The first time I remember really thinking about alcoholism — or at least its effects — I was in kindergarten.
My dad was supposed to pick me up after school, which was exciting because usually I walked the two blocks to a nearby daycare after class.
I remember the bell ringing, heading to the spot where we were supposed to meet, under the flagpole, and waiting.
Soon, the school buses started pulling out of the parking lot. Then, the buzz of the other children who had been running around me — happily reuniting with their parents — faded.
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Until, finally, I was all alone. The schoolyard was quiet, except for the sound of the flag clanging against its pole in the wind.
At some point, it hit me: My dad wasn’t coming.
In a time before parents and teachers hovered over kids, I was left standing there, at 6 years old, not sure what to do. After some consideration, I decided I’d better start walking toward daycare. By the time I was halfway there, I was sobbing.
I felt abandoned, hurt, and — most of all — confused.
How could my dad forget to pick me up? Even in kindergarten, I knew that wasn’t supposed to happen.
Alcoholism is a ubiquitous societal plight. In all likelihood, you have a friend, family member or coworker currently battling the disease – privately or publicly.
Luckily, daycare was close. They took me in and called my mom, who left work early to get me. I remember how apologetic and embarrassed she was when she arrived.
When we got home, dad’s car was in the driveway.
When we opened the door, dad was asleep on the couch.
Up until then, that’s how I viewed it — asleep. Dad slept a lot.
But my understanding changed that day thanks to a frank discussion with my mom. Dad wasn’t asleep, he was drunk, passed out.
My dad was an alcoholic. Throughout my childhood, he lost jobs, he lost his temper, he wrecked cars and, eventually, he wrecked his marriage with my mother.
He would battle it until the day he died. Even after being diagnosed with cancer, he continued to drink, defiantly exacerbating the effects of chemotherapy with cases of ice beer and fifths of cheap vodka. It was a terrible, brutal, lifelong struggle.
If I’m being completely honest, there was a part of me that was relieved when it was all over.
I’m not writing to elicit sympathy or suggest mine is a unique experience. In fact, my dad isn’t even the only person in our family who has wrestled with alcoholism — as is so often the case.
In truth, I’m far from alone. According to the National Institute on Alcohol and Alcoholism, in 2013 16.6 million adults ages 18 and older had an alcohol-use disorder — defined as a drinking problem that becomes severe enough to warrant a medical diagnosis. That total includes 10.8 million men and 5.8 million women.
The federal Center for Behavioral Health Statistics and Quality found that in 2012, more than 10 percent of U.S. children had a parent with an alcohol problem.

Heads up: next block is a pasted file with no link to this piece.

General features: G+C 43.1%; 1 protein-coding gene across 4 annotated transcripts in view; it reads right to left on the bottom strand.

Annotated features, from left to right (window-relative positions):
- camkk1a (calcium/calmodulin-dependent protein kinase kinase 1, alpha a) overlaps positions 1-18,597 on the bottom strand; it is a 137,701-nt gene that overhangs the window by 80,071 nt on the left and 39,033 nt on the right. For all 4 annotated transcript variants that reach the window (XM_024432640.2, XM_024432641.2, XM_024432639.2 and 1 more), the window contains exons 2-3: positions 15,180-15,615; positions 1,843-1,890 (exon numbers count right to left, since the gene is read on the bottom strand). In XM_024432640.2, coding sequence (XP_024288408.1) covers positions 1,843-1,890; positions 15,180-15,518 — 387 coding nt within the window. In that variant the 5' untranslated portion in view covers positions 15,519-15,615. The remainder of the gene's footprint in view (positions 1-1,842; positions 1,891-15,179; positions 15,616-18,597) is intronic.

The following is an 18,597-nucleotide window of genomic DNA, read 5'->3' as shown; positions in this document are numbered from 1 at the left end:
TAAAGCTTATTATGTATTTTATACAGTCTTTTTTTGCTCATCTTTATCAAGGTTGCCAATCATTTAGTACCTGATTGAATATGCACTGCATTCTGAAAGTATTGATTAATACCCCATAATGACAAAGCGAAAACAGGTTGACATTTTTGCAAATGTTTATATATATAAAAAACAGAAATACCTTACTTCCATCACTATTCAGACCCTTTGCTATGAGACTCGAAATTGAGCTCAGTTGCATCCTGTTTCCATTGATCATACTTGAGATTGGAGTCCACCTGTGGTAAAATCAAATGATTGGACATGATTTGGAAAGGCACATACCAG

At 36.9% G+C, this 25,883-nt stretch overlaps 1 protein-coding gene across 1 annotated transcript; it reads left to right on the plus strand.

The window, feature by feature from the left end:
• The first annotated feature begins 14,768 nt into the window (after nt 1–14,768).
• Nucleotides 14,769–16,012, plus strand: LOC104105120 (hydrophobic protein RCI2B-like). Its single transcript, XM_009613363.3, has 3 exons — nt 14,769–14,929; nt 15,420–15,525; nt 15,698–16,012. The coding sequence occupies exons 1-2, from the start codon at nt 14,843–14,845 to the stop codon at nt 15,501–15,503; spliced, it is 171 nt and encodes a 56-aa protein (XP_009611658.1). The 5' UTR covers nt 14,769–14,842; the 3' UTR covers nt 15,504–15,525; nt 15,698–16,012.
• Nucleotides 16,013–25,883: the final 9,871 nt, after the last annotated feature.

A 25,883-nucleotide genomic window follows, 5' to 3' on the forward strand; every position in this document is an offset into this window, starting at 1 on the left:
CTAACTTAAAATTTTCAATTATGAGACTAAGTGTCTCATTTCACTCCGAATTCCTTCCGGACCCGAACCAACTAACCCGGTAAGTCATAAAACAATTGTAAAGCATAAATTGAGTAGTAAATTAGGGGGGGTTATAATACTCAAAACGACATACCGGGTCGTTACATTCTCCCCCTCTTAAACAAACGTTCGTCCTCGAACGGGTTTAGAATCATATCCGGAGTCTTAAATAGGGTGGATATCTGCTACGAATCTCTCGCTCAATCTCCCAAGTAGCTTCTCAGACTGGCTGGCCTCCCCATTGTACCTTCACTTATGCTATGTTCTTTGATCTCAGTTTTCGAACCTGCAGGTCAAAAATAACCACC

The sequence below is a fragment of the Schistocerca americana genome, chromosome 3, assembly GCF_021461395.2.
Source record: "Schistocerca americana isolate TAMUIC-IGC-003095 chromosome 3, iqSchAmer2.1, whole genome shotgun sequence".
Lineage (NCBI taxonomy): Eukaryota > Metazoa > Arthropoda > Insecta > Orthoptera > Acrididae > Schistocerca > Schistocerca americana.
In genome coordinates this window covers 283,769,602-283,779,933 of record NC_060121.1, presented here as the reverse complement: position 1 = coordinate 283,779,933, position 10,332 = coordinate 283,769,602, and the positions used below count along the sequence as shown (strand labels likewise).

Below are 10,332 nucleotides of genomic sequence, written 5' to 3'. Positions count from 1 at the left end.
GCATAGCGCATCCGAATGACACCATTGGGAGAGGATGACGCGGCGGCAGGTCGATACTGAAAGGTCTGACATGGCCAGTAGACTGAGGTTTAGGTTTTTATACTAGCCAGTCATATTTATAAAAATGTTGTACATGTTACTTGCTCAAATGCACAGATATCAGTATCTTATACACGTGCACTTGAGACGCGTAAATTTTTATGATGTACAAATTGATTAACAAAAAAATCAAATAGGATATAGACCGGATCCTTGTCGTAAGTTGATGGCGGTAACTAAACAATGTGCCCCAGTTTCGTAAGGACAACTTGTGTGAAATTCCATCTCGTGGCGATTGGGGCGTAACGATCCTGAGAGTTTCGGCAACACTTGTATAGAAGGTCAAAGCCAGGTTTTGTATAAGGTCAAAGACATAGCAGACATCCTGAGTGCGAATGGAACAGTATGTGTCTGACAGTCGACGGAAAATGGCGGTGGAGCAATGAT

16.6 million The number of adults ages 18 and older with an alcohol use disorder, according to the National Institute on Alcohol and Alcoholism
Alcoholism is a ubiquitous societal plight. In all likelihood, you have a friend, family member or co-worker currently living with the disease — privately or publicly.
Which brings us to this week in Tacoma.
On Monday, news broke of a Larchmont Elementary School teacher fired for “an alcohol-related offense.” The details of the story — including alleged drinking on the job and a reported blood alcohol level five times the legal limit — are troubling and, yes, very ugly. When a grade-school teacher gets fired for disturbing transgressions like these — transgressions that put young children in danger — it’s certainly news, and worth talking about.
Still, the way many have reacted to it, and the way the story has often been discussed and passed around the Internet — like some sort of comical personal failing — is troubling, and symptomatic of our dysfunctional relationship with recreational alcohol use and the difference between that and alcoholism.
Today, we’re pointing and laughing at a 32-year-old woman obviously fighting for her life, joking about her lack of judgment and willpower in the face of a terrible disease. Five months ago, we were doing the same to former University of Washington football coach Steve Sarkisian.
This isn’t a new story, it’s just the latest version of it. And every time our response is unfortunately similar.
“That Tacoma kindergarten teacher was really really drunk. At 10,” read one of the many tweets from a local media outlet to come across my phone last night, hyping their continued coverage of the situation as details emerged of just how bad it was.
Like it has been for The News Tribune, I’m sure the story has been great for their page views and ratings.
The trouble is, “that Tacoma kindergarten teacher” is us, or someone we know.
And as long as alcoholism continues to be viewed as the punchline to a joke or something to gawk at, we’ll be stuck on repeat.